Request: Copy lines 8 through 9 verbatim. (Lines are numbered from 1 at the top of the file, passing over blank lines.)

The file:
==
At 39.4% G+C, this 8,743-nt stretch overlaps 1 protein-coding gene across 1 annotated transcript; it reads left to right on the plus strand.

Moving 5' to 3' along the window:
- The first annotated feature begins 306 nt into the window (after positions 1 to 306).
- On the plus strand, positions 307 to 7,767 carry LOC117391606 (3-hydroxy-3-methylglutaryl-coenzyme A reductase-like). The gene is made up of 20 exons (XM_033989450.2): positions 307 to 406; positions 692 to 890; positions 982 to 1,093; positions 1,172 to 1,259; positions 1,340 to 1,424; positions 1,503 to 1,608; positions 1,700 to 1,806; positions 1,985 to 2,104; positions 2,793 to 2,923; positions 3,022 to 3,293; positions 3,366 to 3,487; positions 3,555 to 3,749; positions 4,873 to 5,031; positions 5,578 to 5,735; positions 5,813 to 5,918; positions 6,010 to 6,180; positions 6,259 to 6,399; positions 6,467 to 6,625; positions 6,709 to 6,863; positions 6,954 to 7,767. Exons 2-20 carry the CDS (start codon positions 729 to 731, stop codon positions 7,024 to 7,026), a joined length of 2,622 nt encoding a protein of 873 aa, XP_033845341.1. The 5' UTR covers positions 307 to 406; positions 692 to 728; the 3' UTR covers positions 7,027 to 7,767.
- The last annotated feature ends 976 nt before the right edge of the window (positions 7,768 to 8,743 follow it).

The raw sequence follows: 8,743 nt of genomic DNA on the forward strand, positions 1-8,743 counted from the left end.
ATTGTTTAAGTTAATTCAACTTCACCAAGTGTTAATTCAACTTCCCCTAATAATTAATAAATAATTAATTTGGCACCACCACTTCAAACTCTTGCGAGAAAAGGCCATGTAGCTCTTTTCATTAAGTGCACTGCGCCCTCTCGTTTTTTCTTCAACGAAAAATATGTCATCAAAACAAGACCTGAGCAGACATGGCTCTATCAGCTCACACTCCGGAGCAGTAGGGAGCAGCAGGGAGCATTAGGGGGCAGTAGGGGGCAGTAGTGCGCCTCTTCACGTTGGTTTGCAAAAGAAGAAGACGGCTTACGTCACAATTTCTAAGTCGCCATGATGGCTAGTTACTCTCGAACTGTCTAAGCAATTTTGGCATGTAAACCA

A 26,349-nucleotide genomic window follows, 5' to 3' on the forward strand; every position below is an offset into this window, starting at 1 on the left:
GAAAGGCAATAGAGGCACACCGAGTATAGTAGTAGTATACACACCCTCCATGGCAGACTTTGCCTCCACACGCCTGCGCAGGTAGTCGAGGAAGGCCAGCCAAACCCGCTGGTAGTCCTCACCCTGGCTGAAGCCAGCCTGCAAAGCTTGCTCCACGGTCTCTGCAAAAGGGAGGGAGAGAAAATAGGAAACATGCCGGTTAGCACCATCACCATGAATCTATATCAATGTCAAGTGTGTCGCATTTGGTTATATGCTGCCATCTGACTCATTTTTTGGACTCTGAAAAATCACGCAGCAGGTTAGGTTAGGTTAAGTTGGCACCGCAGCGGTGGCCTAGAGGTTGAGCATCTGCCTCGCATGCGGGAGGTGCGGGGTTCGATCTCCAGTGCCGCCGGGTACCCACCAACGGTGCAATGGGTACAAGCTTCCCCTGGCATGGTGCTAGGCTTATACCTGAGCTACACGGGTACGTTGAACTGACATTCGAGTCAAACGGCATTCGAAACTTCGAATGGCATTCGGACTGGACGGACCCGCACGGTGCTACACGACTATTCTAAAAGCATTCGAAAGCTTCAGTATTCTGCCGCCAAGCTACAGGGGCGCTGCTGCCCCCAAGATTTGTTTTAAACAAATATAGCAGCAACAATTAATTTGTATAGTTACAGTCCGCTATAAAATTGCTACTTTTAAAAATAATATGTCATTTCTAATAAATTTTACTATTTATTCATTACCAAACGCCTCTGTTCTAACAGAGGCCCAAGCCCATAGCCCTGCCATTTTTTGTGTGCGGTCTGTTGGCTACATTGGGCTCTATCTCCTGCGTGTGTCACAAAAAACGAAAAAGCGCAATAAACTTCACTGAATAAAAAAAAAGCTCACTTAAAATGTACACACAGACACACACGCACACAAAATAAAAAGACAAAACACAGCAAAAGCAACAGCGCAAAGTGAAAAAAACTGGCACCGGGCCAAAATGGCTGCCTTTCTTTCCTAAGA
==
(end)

A 26,349-nucleotide genomic window follows, 5' to 3' on the forward strand; every position below is an offset into this window, starting at 1 on the left:
GAAAGGCAATAGAGGCACACCGAGTATAGTAGTAGTATACACACCCTCCATGGCAGACTTTGCCTCCACACGCCTGCGCAGGTAGTCGAGGAAGGCCAGCCAAACCCGCTGGTAGTCCTCACCCTGGCTGAAGCCAGCCTGCAAAGCTTGCTCCACGGTCTCTGCAAAAGGGAGGGAGAGAAAATAGGAAACATGCCGGTTAGCACCATCACCATGAATCTATATCAATGTCAAGTGTGTCGCATTTGGTTATATGCTGCCATCTGACTCATTTTTTGGACTCTGAAAAATCACGCAGCAGGTTAGGTTAGGTTAAGTTGGCACCGCAGCGGTGGCCTAGAGGTTGAGCATCTGCCTCGCATGCGGGAGGTGCGGGGTTCGATCTCCAGTGCCGCCGGGTACCCACCAACGGTGCAATGGGTACAAGCTTCCCCTGGCATGGTGCTAGGCTTATACCTGAGCTACACGGGTACGTTGAACTGACATTCGAGTCAAACGGCATTCGAAACTTCGAATGGCATTCGGACTGGACGGACCCGCACGGTGCTACACGACTATTCTAAAAGCATTCGAAAGCTTCAGTATTCTGCCGCCAAGCTACAGGGGCGCTGCTGCCCCCAAGATTTGTTTTAAACAAATATAGCAGCAACAATTAATTTGTATAGTTACAGTCCGCTATAAAATTGCTACTTTTAAAAATAATATGTCATTTCTAATAAATTTTACTATTTATTCATTACCAAACGCCTCTGTTCTAACAGAGGCCCAAGCCCATAGCCCTGCCATTTTTTGTGTGCGGTCTGTTGGCTACATTGGGCTCTATCTCCTGCGTGTGTCACAAAAAACGAAAAAGCGCAATAAACTTCACTGAATAAAAAAAAAGCTCACTTAAAATGTACACACAGACACACACGCACACAAAATAAAAAGACAAAACACAGCAAAAGCAACAGCGCAAAGTGAAAAAAACTGGCACCGGGCCAAAATGGCTGCCTTTCTTTCCTAAGA